“Systems don’t scale endlessly. Throwing in more machines will not help beyond a point. So you have to fundamentally change the architecture at times. That’s what we did over the last few sales and it has really helped us. We practise the opening of the gates and people rushing in. You have to place a bet on which system you need to scale more than others. Search is scaled a lot normally, while the cart is not. But during EoRS, we scale all of it equally,” Ajit adds.
Revenue from mobile site and website together for Myntra is 15 percent, while that of app is 85 percent. To solve the issue of limited real estate in smartphones, Myntra does device-specific builds for app. “If you put all design specifications into one, the size would be huge. It’s 12-15 MB now, depending on the device; universal is 15,” explains Ajit, adding that they are using Facebook’s React Native technology to bring down the app size.
One of the key expectations of every online sale is stronger-than-average logistics. Since five million shipments are expected in five days during EoRS, Myntra is holding 40 percent extra inventory and has tied up with third parties like Ekart, Ecom Express, Blue Dart, and Delhivery, although Myntra Logistics (ML) usually handles 60 percent of the company's deliveries. It has 1,500 warehouse staff, 2,000 delivery boys, and an extra 1,000 delivery boys through third parties. Each boy is expected to deliver 60 shipments per day.
Faster delivery is not possible due to higher volume. However, 60 percent shipments will be delivered in three days and rest in four. Myntra co-founder and Head of Operations and Supply Chain Ashutosh Lawania says, “There will be 3x increase in transport from warehouse to customers’ city in last-mile delivery. In 10-12 days, 90 percent shipments for EoRS will be delivered. Last time there was more enquires from customers. This time there will be more clear communication on app itself as soon as order is placed,” says Ashutosh.
Although e-commerce in India had seen a sudden dip in business post announcement of demonetisation on November 8, Ananth believes that the timing of EoRS is fabulous. “Due to demonetisation, lot of demand was not actually met in November and December – our annual growth dipped from 80 percent to 50 percent during this time. Demand from Tier II and III cities had dropped too. But in January, the demonetisation effect will go down. People still need fashion – a sale like EoRS will help restart spending on fashion retail,” he says.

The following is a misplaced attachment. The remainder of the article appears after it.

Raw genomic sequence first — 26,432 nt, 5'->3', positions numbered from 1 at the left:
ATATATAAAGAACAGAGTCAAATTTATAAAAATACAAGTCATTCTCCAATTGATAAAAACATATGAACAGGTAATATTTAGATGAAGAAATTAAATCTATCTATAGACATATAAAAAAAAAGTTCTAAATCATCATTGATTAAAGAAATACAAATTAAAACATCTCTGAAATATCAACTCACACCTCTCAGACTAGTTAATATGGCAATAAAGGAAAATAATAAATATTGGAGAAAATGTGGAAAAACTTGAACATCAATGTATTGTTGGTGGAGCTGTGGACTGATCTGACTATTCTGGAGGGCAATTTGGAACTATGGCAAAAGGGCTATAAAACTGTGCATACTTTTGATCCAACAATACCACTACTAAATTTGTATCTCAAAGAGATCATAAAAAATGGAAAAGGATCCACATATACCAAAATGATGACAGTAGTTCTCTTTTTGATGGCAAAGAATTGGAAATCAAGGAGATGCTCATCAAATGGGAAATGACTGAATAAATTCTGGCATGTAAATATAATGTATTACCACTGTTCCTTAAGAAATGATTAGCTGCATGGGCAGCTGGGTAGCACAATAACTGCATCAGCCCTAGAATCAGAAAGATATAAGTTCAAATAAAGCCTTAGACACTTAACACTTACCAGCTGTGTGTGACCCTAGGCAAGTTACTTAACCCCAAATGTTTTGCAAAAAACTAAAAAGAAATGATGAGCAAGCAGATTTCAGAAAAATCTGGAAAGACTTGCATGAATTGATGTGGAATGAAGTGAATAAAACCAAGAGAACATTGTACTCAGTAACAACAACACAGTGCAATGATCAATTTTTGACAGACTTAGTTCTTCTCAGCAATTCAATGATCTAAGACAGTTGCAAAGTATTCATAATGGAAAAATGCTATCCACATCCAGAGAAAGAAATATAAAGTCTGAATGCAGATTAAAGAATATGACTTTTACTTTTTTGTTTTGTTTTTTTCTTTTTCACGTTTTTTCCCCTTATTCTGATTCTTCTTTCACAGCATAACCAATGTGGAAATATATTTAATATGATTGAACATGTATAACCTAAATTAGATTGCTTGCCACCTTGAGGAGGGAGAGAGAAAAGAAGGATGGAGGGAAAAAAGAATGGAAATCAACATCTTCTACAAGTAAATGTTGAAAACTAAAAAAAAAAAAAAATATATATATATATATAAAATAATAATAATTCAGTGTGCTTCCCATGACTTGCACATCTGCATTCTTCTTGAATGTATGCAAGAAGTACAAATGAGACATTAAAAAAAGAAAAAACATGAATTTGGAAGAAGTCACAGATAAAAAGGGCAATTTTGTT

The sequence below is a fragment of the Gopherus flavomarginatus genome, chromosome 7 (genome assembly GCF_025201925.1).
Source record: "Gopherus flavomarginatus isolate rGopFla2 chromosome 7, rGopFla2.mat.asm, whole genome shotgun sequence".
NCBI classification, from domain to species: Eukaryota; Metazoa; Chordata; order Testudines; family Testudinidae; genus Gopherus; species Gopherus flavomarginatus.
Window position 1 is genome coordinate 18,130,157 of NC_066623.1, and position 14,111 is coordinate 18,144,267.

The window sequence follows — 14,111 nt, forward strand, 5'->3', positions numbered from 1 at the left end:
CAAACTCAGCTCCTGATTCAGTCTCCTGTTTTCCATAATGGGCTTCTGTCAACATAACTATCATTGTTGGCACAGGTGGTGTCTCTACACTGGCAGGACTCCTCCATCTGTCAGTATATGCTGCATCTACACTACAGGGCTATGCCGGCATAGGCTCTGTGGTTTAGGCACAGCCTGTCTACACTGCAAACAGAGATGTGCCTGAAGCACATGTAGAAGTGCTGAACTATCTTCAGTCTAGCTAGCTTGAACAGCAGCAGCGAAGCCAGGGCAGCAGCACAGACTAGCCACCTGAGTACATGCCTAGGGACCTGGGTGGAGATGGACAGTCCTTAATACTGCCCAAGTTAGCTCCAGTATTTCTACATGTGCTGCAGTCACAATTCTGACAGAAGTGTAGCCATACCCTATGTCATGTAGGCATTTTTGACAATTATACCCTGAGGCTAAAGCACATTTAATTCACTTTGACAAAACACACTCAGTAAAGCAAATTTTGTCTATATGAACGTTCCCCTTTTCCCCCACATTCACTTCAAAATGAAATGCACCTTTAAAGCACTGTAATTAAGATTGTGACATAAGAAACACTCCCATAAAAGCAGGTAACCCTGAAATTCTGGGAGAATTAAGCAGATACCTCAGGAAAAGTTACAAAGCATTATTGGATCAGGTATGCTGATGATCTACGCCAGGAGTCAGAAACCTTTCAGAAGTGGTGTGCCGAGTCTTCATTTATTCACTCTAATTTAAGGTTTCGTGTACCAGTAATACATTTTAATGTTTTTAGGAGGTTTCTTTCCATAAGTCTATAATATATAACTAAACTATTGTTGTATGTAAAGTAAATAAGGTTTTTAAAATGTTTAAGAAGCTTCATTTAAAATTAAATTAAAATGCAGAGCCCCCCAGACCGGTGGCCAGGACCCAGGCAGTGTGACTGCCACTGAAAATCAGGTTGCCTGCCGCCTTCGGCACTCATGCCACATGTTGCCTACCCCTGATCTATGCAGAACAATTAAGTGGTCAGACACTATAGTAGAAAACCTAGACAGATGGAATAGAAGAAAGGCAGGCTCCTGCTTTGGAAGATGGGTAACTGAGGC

To ensure that the demonetisation won’t bother customers who are reluctant towards prepaid transactions, ML provides card-on-delivery option in 95 percent of the pincodes it serve. Myntra also has specific offers for online payments.
“This time cash-on-delivery will be lower. Delivery efficiency is higher due to this: it takes four minutes to deliver a prepaid package, and eight minutes for a CoD package,” says Ananth.
Besides clearing out the inventory for new season to welcome new customers from newer geographies, EoRS could be a step forward for Myntra’s ambitions on achieving profitability in 2017. Ambarish Kenghe, Chief Product Officer at Myntra, says, “For us, transactions have to scale disproportionately. Otherwise it’s not viable; we are concentrating it in a small period of time by bringing all these brands together.” He believes that unit economics will be positive for EoRS. “With this scale, it ends up offsetting some fixed costs that we have built into unit economics. We just have to ensure enough margins in the process,” adds Ambarish.
The marketplace, which already owns 12 private labels, is planning to scale its emerging categories in 2017. Although e-commerce has reckoned with discounts to acquire customers, Ananth is betting on customers moving away from discounts to value and services like ‘Try and Buy’ feature. Myntra is also opening an offline store in Bengaluru this year.
The company is hoping to win old customers back and acquire new customers during EoRS; Tier II and III cities are expected to contribute about 45 percent to the volume of sale. Will Myntra’s claims become true this year? Will this fashion marketplace be the first to be profitable in India? 2017 will tell us.